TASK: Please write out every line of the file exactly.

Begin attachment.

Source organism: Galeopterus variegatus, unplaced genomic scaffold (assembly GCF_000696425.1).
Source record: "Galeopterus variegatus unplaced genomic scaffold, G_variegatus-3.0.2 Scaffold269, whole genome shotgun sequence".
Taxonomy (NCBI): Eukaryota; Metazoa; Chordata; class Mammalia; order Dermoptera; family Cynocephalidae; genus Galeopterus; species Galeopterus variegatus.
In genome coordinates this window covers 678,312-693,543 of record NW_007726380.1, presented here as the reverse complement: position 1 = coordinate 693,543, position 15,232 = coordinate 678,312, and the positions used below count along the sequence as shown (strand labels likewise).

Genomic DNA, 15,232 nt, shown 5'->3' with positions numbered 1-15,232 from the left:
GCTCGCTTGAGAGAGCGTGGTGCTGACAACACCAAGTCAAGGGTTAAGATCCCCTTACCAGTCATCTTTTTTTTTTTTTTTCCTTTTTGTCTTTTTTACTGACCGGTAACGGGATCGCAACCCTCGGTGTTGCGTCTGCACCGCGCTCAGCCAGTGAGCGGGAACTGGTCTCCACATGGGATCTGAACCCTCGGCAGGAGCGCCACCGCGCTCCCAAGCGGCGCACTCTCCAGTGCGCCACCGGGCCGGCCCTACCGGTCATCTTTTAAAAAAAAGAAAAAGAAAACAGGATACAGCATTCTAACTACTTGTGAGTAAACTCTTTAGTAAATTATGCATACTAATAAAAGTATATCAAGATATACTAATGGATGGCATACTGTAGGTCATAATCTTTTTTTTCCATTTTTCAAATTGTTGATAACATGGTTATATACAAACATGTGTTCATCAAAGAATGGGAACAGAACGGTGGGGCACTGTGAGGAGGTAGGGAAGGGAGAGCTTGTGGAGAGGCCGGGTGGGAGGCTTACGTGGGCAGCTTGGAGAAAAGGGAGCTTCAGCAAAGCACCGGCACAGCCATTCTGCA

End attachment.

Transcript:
Source organism: Galeopterus variegatus, unplaced genomic scaffold (assembly GCF_000696425.1).
Source record: "Galeopterus variegatus unplaced genomic scaffold, G_variegatus-3.0.2 Scaffold269, whole genome shotgun sequence".
Taxonomy (NCBI): Eukaryota; Metazoa; Chordata; class Mammalia; order Dermoptera; family Cynocephalidae; genus Galeopterus; species Galeopterus variegatus.
In genome coordinates this window covers 678,312-693,543 of record NW_007726380.1, presented here as the reverse complement: position 1 = coordinate 693,543, position 15,232 = coordinate 678,312, and the positions used below count along the sequence as shown (strand labels likewise).

Genomic DNA, 15,232 nt, shown 5'->3' with positions numbered 1-15,232 from the left:
GCTCGCTTGAGAGAGCGTGGTGCTGACAACACCAAGTCAAGGGTTAAGATCCCCTTACCAGTCATCTTTTTTTTTTTTTTTCCTTTTTGTCTTTTTTACTGACCGGTAACGGGATCGCAACCCTCGGTGTTGCGTCTGCACCGCGCTCAGCCAGTGAGCGGGAACTGGTCTCCACATGGGATCTGAACCCTCGGCAGGAGCGCCACCGCGCTCCCAAGCGGCGCACTCTCCAGTGCGCCACCGGGCCGGCCCTACCGGTCATCTTTTAAAAAAAAGAAAAAGAAAACAGGATACAGCATTCTAACTACTTGTGAGTAAACTCTTTAGTAAATTATGCATACTAATAAAAGTATATCAAGATATACTAATGGATGGCATACTGTAGGTCATAATCTTTTTTTTCCATTTTTCAAATTGTTGATAACATGGTTATATACAAACATGTGTTCATCAAAGAATGGGAACAGAACGGTGGGGCACTGTGAGGAGGTAGGGAAGGGAGAGCTTGTGGAGAGGCCGGGTGGGAGGCTTACGTGGGCAGCTTGGAGAAAAGGGAGCTTCAGCAAAGCACCGGCACAGCCATTCTGCA